Every day I am more in awe of RayClem’s knowledge. I feel like we should get together and commission a statue.
It definitely could be, but it’s somewhat odd to me that it’s on both of my cheeks right above the jaw line. Very itchy and the entire patch of cheek is red, not just the bumps.Like one of RayClem's points, the Nacet is a significantly sharper blade than some of the ones you mention, e.g. Astra SP. I am wondering if you might be getting a bit of razor burn by unintentionally pushing too hard or going over the area too many times.
The only time I had razor irritation, not quite burn, it was because I went from a smooth/dull blade to a very sharp different blade, but still went over the same areas too many times, like I needed to with the smooth blade. The sharper blade caused irritation, which for me was itchiness.
Could it be razor burn for you?
It definitely could be, but it’s somewhat odd to me that it’s on both of my cheeks right above the jaw line. Very itchy and the entire patch of cheek is red, not just the bumps.
Well I'm going to try to focus on the pressure going forward as I may be using too much. It does seem that when I really concentrate on minimal pressure I have a lot less or even zero irritation. If this issue is just my technique and I can get that dialed in I'll be very, very happy. I've been very reluctant to change anything in my routine as I want to nail down what the issue is. If it's simply technique this will open the door to venturing out and trying new soaps with fragrance!If your irritation starts just above the jawline, that is a good indicator that you are shaving with too much pressure. Your cheeks are fairly elastic. If you push on them, they will give. When you get to the jawline, there is very little give due to the bony structure beneath. Thus, your skin will get trapped between the blade and the bone.
Hold the razor lightly between your fingers. You do not want to be so loose that you drop it or lose control of the direction in which the razor is moving. But you do not want a death grip on it. You want to control the razor but apply only enough pressure to keep the blade in contact with your skin.
@RayClem and @spacemonkey42 noted that pressure could be the culprit. Subconsciously, you could be applying less pressure when using base plate 6 because of your brain's awareness to the blade gap differentials.After my second shave with the Personna Reds I can safely say I have had absolutely zero issues with irritation. Now, I have been really focusing on technique so that could be the reason. Another thing that I was thinking about is this. When shaving with the Winning Razor, Gillette Tech and the Rockwell 6C on on milder plates I was getting the irritation, but I my last two shaves have been using plate 6. Is it possible that my skin didn't like the mildness of these razors and I'm better off using more aggressive blade gaps?
After my second shave with the Personna Reds I can safely say I have had absolutely zero issues with irritation. Now, I have been really focusing on technique so that could be the reason. Another thing that I was thinking about is this. When shaving with the Winning Razor, Gillette Tech and the Rockwell 6C on on milder plates I was getting the irritation, but I my last two shaves have been using plate 6. Is it possible that my skin didn't like the mildness of these razors and I'm better off using more aggressive blade gaps?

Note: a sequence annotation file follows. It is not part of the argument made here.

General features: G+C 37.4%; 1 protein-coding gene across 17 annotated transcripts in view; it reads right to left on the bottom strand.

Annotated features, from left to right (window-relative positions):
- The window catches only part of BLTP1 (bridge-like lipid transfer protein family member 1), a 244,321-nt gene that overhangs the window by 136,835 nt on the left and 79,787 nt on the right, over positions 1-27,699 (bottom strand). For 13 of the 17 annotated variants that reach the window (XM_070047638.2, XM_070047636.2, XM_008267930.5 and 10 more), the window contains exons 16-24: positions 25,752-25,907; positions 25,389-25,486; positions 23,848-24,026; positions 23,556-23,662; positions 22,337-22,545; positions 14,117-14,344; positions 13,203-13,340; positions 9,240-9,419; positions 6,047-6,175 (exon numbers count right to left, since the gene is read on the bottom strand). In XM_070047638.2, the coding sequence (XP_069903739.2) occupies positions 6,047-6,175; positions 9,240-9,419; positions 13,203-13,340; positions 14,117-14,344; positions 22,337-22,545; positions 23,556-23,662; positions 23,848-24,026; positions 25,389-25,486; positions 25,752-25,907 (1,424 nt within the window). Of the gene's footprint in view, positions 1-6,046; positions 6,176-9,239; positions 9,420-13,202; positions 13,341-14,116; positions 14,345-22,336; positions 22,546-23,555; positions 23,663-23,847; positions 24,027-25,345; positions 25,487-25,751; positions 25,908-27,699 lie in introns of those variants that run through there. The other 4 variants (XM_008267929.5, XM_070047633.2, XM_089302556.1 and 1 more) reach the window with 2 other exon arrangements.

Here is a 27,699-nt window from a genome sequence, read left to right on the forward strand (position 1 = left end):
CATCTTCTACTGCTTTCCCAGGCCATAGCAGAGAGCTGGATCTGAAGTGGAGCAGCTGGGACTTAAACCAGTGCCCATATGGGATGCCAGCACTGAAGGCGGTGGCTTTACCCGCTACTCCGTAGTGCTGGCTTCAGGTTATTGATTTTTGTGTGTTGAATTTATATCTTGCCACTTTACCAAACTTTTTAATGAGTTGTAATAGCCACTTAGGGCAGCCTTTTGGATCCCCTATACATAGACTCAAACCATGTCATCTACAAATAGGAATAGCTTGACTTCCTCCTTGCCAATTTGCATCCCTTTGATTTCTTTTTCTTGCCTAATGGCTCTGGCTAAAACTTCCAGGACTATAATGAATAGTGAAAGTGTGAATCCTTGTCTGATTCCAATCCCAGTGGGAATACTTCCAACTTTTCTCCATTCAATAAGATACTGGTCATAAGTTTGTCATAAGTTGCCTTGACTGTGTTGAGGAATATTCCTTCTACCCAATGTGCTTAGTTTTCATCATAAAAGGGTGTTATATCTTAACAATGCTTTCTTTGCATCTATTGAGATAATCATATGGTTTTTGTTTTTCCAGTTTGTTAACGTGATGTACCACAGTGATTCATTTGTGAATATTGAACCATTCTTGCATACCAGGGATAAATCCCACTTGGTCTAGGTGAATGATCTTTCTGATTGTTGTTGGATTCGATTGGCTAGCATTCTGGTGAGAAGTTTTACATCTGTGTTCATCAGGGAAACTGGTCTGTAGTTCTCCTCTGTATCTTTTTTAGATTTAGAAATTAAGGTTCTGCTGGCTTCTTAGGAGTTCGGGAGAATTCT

I subconsciously have a habit of not paying attention as much as I should when I go mild. When I use a more aggressive razor I focus on the pressure much more so as not to nick myself. I feel like that may be my issue. I’ll continue using the aggressive plate and focus more. Assuming that will work I believe I was using too much pressure. Hopefully that’s the case which opens up my world to a wider array of razors.Often when shaver use a razor that is rather mild, they will try to compensate by adding pressure. When shaving with a more aggressive razor, they get more blade feel and back off on the pressure. Whether you are using an aggressive or a mild razor, you should consciously avoid using pressure. Also a sharper blade in a razor tends to make it more aggressive. d
I am unusual in my shaving technique in that I often use four different razors equipped with four different blades. I will start off with a more aggressive razor with a less sharp blade for my first pass just to knock down the overall beard growth. Then as I go to the XTG and ATG passes, I will use less aggressive razors with sharper blades. Then I will do a 4th clean-up pass with a combination of XTG and ATG strokes with buffing using a very mild razor with a super sharp blade such as a Nacet. That clean-up pass witll remove any stubble missed by the earlier passes. In every case, however, I try to minimize pressure. I have very sensitive skin that won't tolerate pressure from the blade.
Keep an eye on Above the Tie, he frequently has vintage re-plates ready to go. I think there are couple others...Well I think I have figured it out … a nickel allergy, not stainless steel. I was using vintage Gillettes for a while and they’re nickel plated. Every time I switched to my Rockwell 6C the bumps would go away. I sold the vintage Gillettes because I was hooked on the Rockwell. Fast forward a few weeks and I picked up a Gillette Slim because I missed using it. After 3 days of using it, guess what … itchy, red bumps again. I stopped using it and went back to the Rockwell and no more bumps. Crazy! I liked using the Slim but unless I have it replated in something other than nickel I guess I’ll just stick to aluminum and chrome plated razors. Currently have a BST to get rid of a bunch of vintage Gillettes. I’ll have to see if sticking to non-nickel razors alleviates the issue.